One is­sue with this view, which Peter Thiel pointed out, is that it is in­her­ently un­sus­tain­able. “How can the fu­ture get bet­ter if no one plans for it?” he asks in the book. “To a definite op­ti­mist,” on the other hand, “the fu­ture will be bet­ter than the pre­sent if he plans and works to make it bet­ter,” which to me makes more sense. As Steven Pinker pointed out, things don’t get bet­ter by de­fault. Definite op­ti­mism sounds to me like com­bin­ing Schopen­hauer’s harsh re­al­ism with a fruit­ful can-do at­ti­tude.

Another is­sue with un­der­es­ti­mat­ing the rele­vance of en­tropy is that do­ing so severely taints our moral in­tu­itions.


“Many peo­ple imag­ine some fu­ture that won’t be much fun—and it doesn’t even seem to oc­cur to them to try and change it.”

Eliezer Yudkowsky

As Ozy de­scribes it,

“One very com­mon cri­tique of he­do­nic util­i­tar­i­anism is the wire­head­ing ob­jec­tion. If you try to fill the uni­verse with be­ings ex­pe­rienc­ing as much plea­sure as pos­si­ble, then the perfect world would con­sist of noth­ing but rats– a larger or more in­tel­li­gent an­i­mal would use up re­sources bet­ter spent on new morally rele­vant be­ings– with a steady drip of heroin into their sys­tems, and the in­fras­truc­ture nec­es­sary to keep them al­ive and drugged. (If you don’t hap­pen to think an­i­mals are morally rele­vant, feel free to re­place “rats’ with “hu­mans.’) This seems, to put it lightly, coun­ter­in­tu­itive.”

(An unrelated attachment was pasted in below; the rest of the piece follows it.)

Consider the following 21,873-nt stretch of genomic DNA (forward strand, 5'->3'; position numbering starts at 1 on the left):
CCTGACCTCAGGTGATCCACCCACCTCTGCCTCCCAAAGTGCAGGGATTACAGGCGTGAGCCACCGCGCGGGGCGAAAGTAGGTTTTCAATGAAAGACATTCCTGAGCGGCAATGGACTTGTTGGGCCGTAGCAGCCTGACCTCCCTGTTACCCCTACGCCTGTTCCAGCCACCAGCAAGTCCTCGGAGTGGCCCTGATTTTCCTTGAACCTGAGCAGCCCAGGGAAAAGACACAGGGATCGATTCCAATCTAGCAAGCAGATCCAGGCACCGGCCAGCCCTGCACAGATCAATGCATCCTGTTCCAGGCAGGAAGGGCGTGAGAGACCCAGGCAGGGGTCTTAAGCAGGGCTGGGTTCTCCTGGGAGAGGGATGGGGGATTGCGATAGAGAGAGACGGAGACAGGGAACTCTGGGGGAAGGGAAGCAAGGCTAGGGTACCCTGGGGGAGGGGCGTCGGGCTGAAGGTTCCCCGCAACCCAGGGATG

The rats on heroin meme is noth­ing new to EAs, ev­ery once in a while show­ing up in the Dank EA Memes Face­book group. Last year Scott Alexan­der wrote:

“Utili­tar­i­anism agrees that we should give to char­ity and shouldn’t steal from the poor, be­cause Utility, but take it far enough to the tails and we should tile the uni­verse with rats on heroin. [...]
“This is why I feel like figur­ing out a moral­ity that can sur­vive tran­shu­man sce­nar­ios is harder than just find­ing the Real Mo­ral Sys­tem That We Ac­tu­ally Use. There’s a po­ten­tially im­pos­si­ble con­cep­tual prob­lem here, of figur­ing out what to do with the fact that any moral rule fol­lowed to in­finity will di­verge from large parts of what we mean by moral­ity.